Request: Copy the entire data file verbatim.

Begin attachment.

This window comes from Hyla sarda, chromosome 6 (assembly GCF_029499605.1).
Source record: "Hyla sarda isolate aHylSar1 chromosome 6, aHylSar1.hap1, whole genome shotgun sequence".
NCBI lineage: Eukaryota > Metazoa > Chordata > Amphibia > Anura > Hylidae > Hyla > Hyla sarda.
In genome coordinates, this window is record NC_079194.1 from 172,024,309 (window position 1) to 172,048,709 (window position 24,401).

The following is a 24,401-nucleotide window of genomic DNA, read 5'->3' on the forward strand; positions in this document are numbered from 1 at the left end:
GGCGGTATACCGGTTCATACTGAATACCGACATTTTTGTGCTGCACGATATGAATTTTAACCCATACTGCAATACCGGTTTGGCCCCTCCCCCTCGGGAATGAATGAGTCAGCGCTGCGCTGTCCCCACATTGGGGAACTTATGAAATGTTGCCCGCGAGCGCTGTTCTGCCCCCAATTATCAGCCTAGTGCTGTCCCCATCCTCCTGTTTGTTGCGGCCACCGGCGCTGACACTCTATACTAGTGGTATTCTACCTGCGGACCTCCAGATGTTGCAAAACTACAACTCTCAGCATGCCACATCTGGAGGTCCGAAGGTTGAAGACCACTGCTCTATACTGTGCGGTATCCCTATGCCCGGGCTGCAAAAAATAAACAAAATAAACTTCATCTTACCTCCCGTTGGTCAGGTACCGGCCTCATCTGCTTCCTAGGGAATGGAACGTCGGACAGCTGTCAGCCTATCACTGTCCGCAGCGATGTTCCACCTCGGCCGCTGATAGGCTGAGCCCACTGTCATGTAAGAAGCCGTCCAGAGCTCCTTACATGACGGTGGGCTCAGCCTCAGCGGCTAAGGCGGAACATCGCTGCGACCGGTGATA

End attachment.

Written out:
This window comes from Hyla sarda, chromosome 6 (assembly GCF_029499605.1).
Source record: "Hyla sarda isolate aHylSar1 chromosome 6, aHylSar1.hap1, whole genome shotgun sequence".
NCBI lineage: Eukaryota > Metazoa > Chordata > Amphibia > Anura > Hylidae > Hyla > Hyla sarda.
In genome coordinates, this window is record NC_079194.1 from 172,024,309 (window position 1) to 172,048,709 (window position 24,401).

The following is a 24,401-nucleotide window of genomic DNA, read 5'->3' on the forward strand; positions in this document are numbered from 1 at the left end:
GGCGGTATACCGGTTCATACTGAATACCGACATTTTTGTGCTGCACGATATGAATTTTAACCCATACTGCAATACCGGTTTGGCCCCTCCCCCTCGGGAATGAATGAGTCAGCGCTGCGCTGTCCCCACATTGGGGAACTTATGAAATGTTGCCCGCGAGCGCTGTTCTGCCCCCAATTATCAGCCTAGTGCTGTCCCCATCCTCCTGTTTGTTGCGGCCACCGGCGCTGACACTCTATACTAGTGGTATTCTACCTGCGGACCTCCAGATGTTGCAAAACTACAACTCTCAGCATGCCACATCTGGAGGTCCGAAGGTTGAAGACCACTGCTCTATACTGTGCGGTATCCCTATGCCCGGGCTGCAAAAAATAAACAAAATAAACTTCATCTTACCTCCCGTTGGTCAGGTACCGGCCTCATCTGCTTCCTAGGGAATGGAACGTCGGACAGCTGTCAGCCTATCACTGTCCGCAGCGATGTTCCACCTCGGCCGCTGATAGGCTGAGCCCACTGTCATGTAAGAAGCCGTCCAGAGCTCCTTACATGACGGTGGGCTCAGCCTCAGCGGCTAAGGCGGAACATCGCTGCGACCGGTGATA